“MythBusters” has kept me company on TV since college. It debuted in 2003 and has given me a head full of STEAM (science, technology, engineering, arts and mathematics); you can usually find me reabsorbing it into my bloodstream during holiday-season marathons on the Science Channel. But I was skeptical when “MythBusters Jr.” was announced. Would the new version of the series be worth watching as an adult, or would it be kids’ stuff? As it turns out, the answer is yes on both counts, so I hope the show gets some long overdue recognition from the television academy.
The original series was led by Adam Savage and Jamie Hyneman, a pair of effects artists using their technical skills to test urban legends, conventional wisdom and Hollywood action scenes to see if they hold up to reality. Though the show was perhaps most famous for its gloriously gratuitous explosions, its real appeal was the way it used the scientific method to solve problems, which made duct tape just as invigorating a subject as bombs and ballistics. Occasionally other shows tried to copy its make-things-go-boom formula, but all those booms were a bust without the ideas to back it up — there was always a method to “MythBusters'” madness.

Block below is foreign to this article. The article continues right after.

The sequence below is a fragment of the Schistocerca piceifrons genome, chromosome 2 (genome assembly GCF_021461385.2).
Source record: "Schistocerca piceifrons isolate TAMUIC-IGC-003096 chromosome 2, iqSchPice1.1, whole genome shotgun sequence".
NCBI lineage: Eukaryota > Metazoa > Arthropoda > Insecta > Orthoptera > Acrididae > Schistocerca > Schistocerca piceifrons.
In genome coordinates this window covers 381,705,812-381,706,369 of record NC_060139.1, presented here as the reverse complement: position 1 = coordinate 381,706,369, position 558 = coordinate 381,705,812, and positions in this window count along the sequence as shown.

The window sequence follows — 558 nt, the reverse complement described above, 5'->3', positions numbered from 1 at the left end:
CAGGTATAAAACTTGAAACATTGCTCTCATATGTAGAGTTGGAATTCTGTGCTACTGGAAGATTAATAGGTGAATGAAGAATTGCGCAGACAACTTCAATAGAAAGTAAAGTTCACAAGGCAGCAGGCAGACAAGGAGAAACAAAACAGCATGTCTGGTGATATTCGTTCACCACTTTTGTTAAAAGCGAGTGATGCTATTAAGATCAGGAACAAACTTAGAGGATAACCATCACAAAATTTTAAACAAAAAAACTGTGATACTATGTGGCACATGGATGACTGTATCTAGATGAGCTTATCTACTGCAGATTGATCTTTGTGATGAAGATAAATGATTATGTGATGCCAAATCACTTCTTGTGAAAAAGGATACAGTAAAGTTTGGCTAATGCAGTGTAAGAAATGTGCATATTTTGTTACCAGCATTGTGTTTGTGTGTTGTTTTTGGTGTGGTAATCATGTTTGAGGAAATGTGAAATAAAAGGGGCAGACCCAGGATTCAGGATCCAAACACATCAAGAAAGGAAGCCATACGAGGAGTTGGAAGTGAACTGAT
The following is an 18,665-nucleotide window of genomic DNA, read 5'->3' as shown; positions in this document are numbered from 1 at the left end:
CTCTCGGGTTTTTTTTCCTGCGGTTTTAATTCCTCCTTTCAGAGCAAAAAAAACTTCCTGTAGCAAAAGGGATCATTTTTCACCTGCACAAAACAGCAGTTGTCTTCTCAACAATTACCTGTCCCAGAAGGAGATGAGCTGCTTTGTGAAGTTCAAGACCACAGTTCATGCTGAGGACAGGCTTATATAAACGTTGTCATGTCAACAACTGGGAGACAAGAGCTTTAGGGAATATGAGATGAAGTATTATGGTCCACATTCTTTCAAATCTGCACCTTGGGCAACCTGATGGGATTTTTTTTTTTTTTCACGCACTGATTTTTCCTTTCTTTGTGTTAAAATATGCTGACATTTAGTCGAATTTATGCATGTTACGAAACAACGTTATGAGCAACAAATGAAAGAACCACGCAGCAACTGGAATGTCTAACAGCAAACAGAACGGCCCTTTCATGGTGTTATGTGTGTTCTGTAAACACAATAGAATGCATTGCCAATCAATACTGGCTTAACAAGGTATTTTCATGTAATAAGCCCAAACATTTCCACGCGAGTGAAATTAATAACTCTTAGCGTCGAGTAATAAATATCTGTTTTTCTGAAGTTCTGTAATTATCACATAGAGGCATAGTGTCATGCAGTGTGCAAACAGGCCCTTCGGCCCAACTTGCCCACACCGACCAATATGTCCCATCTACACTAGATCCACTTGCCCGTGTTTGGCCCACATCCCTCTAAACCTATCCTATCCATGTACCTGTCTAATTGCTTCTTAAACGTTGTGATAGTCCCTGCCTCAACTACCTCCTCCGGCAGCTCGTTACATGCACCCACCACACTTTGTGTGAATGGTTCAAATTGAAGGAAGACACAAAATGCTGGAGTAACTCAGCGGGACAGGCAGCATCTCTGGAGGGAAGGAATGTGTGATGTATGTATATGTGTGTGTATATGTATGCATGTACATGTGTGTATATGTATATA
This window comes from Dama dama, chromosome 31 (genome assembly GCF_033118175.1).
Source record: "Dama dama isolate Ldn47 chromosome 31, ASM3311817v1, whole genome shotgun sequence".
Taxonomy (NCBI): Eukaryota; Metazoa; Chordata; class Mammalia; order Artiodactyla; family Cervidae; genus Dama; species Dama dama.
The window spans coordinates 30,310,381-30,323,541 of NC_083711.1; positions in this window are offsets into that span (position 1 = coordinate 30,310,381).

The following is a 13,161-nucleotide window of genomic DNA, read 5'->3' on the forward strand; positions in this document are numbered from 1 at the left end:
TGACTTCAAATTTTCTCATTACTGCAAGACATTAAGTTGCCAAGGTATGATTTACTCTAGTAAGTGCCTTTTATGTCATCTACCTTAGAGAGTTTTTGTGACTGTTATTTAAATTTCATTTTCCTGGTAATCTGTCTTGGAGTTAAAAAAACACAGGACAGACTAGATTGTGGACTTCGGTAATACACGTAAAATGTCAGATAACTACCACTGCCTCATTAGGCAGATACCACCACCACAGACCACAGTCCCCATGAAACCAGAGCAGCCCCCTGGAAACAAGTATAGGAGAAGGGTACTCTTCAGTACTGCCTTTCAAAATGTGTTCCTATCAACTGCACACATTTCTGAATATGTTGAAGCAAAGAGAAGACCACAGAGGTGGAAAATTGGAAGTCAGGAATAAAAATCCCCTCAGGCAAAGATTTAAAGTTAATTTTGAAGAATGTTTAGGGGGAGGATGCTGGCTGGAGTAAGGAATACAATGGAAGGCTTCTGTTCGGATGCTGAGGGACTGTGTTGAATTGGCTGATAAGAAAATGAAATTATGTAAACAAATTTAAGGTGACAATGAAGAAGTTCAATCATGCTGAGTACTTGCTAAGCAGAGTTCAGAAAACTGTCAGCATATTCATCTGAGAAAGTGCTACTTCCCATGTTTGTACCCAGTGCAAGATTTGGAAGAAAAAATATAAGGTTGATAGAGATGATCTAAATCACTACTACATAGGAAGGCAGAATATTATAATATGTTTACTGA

Thankfully, the “Jr.” version of the series hasn’t dumbed anything down for the kids. On the contrary, the six juniors recruited for the series, who range from age 12 to 15, are tech prodigies with skills that allow them to tackle myths just as complex as their grownup counterparts did. With the guidance of Savage, who returned as host, the team tested exploding batteries, giant dominoes and yes, more duct tape. Recurring guest Vince Gilligan even came back to test out another of his “Breaking Bad” set pieces. And instead of being just a “MythBusters” retread, “Jr.” feels revitalized. Savage seems to rediscover the joy of applied science whenever he watches it through the eyes of his young proteges.
The original “MythBusters” earned eight Emmy nominations. From 2009-2013 it contended for Best Reality Program. Then that category was split between structured reality shows and unstructured verite-style series, and “MythBusters” earned three more bids in the structured category (2014-2016). But unfortunately it never won either race. Now “Jr.” has been entered for consideration for Best Structured Reality Program, while Savage is a contender for Best Reality Host. I think it’s worthy of a nom in both categories, so make it happen, voters — Emmys or “Bust”!
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